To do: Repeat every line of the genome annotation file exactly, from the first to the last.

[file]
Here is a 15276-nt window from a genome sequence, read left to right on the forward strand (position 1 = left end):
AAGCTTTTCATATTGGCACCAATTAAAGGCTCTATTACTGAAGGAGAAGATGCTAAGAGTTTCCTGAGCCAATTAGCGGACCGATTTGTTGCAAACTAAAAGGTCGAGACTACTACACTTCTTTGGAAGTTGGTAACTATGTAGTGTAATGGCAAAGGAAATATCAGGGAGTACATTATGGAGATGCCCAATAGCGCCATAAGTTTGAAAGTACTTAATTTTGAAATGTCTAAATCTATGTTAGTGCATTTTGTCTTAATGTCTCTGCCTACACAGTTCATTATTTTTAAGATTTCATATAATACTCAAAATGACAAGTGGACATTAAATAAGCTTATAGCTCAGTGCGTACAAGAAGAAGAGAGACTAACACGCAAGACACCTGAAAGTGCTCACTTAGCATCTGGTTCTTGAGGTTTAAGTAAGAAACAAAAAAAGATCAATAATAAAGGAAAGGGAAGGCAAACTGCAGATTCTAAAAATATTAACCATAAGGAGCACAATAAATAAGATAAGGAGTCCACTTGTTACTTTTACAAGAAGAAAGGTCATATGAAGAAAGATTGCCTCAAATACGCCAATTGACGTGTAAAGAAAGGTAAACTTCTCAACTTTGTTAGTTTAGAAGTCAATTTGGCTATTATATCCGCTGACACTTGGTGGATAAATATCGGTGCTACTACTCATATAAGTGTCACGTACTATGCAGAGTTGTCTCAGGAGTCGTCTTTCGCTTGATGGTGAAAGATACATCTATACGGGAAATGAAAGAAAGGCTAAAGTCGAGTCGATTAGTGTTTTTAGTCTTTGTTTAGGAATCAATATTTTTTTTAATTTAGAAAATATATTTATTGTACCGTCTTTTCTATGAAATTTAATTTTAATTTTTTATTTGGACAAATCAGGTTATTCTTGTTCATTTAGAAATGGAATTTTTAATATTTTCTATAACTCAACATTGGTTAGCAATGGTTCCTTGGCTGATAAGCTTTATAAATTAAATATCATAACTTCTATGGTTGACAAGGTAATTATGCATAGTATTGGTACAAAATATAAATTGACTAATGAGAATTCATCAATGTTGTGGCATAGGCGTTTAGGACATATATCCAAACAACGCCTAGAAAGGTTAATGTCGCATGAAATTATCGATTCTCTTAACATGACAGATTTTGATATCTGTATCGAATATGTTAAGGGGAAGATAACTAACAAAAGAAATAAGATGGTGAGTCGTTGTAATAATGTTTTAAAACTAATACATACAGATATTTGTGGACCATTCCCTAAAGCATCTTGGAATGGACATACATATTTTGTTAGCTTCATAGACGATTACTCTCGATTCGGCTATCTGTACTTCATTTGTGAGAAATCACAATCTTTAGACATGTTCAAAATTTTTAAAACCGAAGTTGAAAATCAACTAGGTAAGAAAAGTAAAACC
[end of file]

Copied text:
Here is a 15276-nt window from a genome sequence, read left to right on the forward strand (position 1 = left end):
AAGCTTTTCATATTGGCACCAATTAAAGGCTCTATTACTGAAGGAGAAGATGCTAAGAGTTTCCTGAGCCAATTAGCGGACCGATTTGTTGCAAACTAAAAGGTCGAGACTACTACACTTCTTTGGAAGTTGGTAACTATGTAGTGTAATGGCAAAGGAAATATCAGGGAGTACATTATGGAGATGCCCAATAGCGCCATAAGTTTGAAAGTACTTAATTTTGAAATGTCTAAATCTATGTTAGTGCATTTTGTCTTAATGTCTCTGCCTACACAGTTCATTATTTTTAAGATTTCATATAATACTCAAAATGACAAGTGGACATTAAATAAGCTTATAGCTCAGTGCGTACAAGAAGAAGAGAGACTAACACGCAAGACACCTGAAAGTGCTCACTTAGCATCTGGTTCTTGAGGTTTAAGTAAGAAACAAAAAAAGATCAATAATAAAGGAAAGGGAAGGCAAACTGCAGATTCTAAAAATATTAACCATAAGGAGCACAATAAATAAGATAAGGAGTCCACTTGTTACTTTTACAAGAAGAAAGGTCATATGAAGAAAGATTGCCTCAAATACGCCAATTGACGTGTAAAGAAAGGTAAACTTCTCAACTTTGTTAGTTTAGAAGTCAATTTGGCTATTATATCCGCTGACACTTGGTGGATAAATATCGGTGCTACTACTCATATAAGTGTCACGTACTATGCAGAGTTGTCTCAGGAGTCGTCTTTCGCTTGATGGTGAAAGATACATCTATACGGGAAATGAAAGAAAGGCTAAAGTCGAGTCGATTAGTGTTTTTAGTCTTTGTTTAGGAATCAATATTTTTTTTAATTTAGAAAATATATTTATTGTACCGTCTTTTCTATGAAATTTAATTTTAATTTTTTATTTGGACAAATCAGGTTATTCTTGTTCATTTAGAAATGGAATTTTTAATATTTTCTATAACTCAACATTGGTTAGCAATGGTTCCTTGGCTGATAAGCTTTATAAATTAAATATCATAACTTCTATGGTTGACAAGGTAATTATGCATAGTATTGGTACAAAATATAAATTGACTAATGAGAATTCATCAATGTTGTGGCATAGGCGTTTAGGACATATATCCAAACAACGCCTAGAAAGGTTAATGTCGCATGAAATTATCGATTCTCTTAACATGACAGATTTTGATATCTGTATCGAATATGTTAAGGGGAAGATAACTAACAAAAGAAATAAGATGGTGAGTCGTTGTAATAATGTTTTAAAACTAATACATACAGATATTTGTGGACCATTCCCTAAAGCATCTTGGAATGGACATACATATTTTGTTAGCTTCATAGACGATTACTCTCGATTCGGCTATCTGTACTTCATTTGTGAGAAATCACAATCTTTAGACATGTTCAAAATTTTTAAAACCGAAGTTGAAAATCAACTAGGTAAGAAAAGTAAAACC